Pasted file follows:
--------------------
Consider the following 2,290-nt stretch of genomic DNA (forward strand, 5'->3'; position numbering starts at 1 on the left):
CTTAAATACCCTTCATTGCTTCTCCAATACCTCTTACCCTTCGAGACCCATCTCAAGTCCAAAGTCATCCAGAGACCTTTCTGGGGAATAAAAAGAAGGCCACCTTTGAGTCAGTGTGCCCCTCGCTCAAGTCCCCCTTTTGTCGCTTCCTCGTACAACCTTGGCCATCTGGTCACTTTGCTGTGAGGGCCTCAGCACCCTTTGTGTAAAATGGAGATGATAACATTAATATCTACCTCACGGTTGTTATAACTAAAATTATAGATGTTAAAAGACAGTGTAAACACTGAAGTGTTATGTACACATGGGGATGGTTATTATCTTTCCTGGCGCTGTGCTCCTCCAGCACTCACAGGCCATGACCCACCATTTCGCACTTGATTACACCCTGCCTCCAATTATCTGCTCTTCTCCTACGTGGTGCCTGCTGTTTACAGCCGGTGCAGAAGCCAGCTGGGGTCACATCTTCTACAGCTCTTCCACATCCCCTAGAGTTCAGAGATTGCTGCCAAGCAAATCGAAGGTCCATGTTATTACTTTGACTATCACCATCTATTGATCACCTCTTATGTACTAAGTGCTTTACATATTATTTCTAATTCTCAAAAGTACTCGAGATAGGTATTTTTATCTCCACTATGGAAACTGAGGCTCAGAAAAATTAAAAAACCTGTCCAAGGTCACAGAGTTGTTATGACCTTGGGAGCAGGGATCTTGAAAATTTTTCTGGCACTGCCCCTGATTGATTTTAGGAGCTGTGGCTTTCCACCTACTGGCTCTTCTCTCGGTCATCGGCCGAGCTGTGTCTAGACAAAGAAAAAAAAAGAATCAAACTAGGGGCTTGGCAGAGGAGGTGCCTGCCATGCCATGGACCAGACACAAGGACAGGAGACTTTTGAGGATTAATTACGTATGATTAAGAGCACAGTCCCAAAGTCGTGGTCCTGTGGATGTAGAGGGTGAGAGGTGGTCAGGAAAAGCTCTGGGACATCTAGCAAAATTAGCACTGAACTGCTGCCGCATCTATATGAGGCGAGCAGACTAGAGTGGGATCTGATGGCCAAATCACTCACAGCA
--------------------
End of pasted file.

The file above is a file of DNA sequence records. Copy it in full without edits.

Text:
Consider the following 2,290-nt stretch of genomic DNA (forward strand, 5'->3'; position numbering starts at 1 on the left):
CTTAAATACCCTTCATTGCTTCTCCAATACCTCTTACCCTTCGAGACCCATCTCAAGTCCAAAGTCATCCAGAGACCTTTCTGGGGAATAAAAAGAAGGCCACCTTTGAGTCAGTGTGCCCCTCGCTCAAGTCCCCCTTTTGTCGCTTCCTCGTACAACCTTGGCCATCTGGTCACTTTGCTGTGAGGGCCTCAGCACCCTTTGTGTAAAATGGAGATGATAACATTAATATCTACCTCACGGTTGTTATAACTAAAATTATAGATGTTAAAAGACAGTGTAAACACTGAAGTGTTATGTACACATGGGGATGGTTATTATCTTTCCTGGCGCTGTGCTCCTCCAGCACTCACAGGCCATGACCCACCATTTCGCACTTGATTACACCCTGCCTCCAATTATCTGCTCTTCTCCTACGTGGTGCCTGCTGTTTACAGCCGGTGCAGAAGCCAGCTGGGGTCACATCTTCTACAGCTCTTCCACATCCCCTAGAGTTCAGAGATTGCTGCCAAGCAAATCGAAGGTCCATGTTATTACTTTGACTATCACCATCTATTGATCACCTCTTATGTACTAAGTGCTTTACATATTATTTCTAATTCTCAAAAGTACTCGAGATAGGTATTTTTATCTCCACTATGGAAACTGAGGCTCAGAAAAATTAAAAAACCTGTCCAAGGTCACAGAGTTGTTATGACCTTGGGAGCAGGGATCTTGAAAATTTTTCTGGCACTGCCCCTGATTGATTTTAGGAGCTGTGGCTTTCCACCTACTGGCTCTTCTCTCGGTCATCGGCCGAGCTGTGTCTAGACAAAGAAAAAAAAAGAATCAAACTAGGGGCTTGGCAGAGGAGGTGCCTGCCATGCCATGGACCAGACACAAGGACAGGAGACTTTTGAGGATTAATTACGTATGATTAAGAGCACAGTCCCAAAGTCGTGGTCCTGTGGATGTAGAGGGTGAGAGGTGGTCAGGAAAAGCTCTGGGACATCTAGCAAAATTAGCACTGAACTGCTGCCGCATCTATATGAGGCGAGCAGACTAGAGTGGGATCTGATGGCCAAATCACTCACAGCA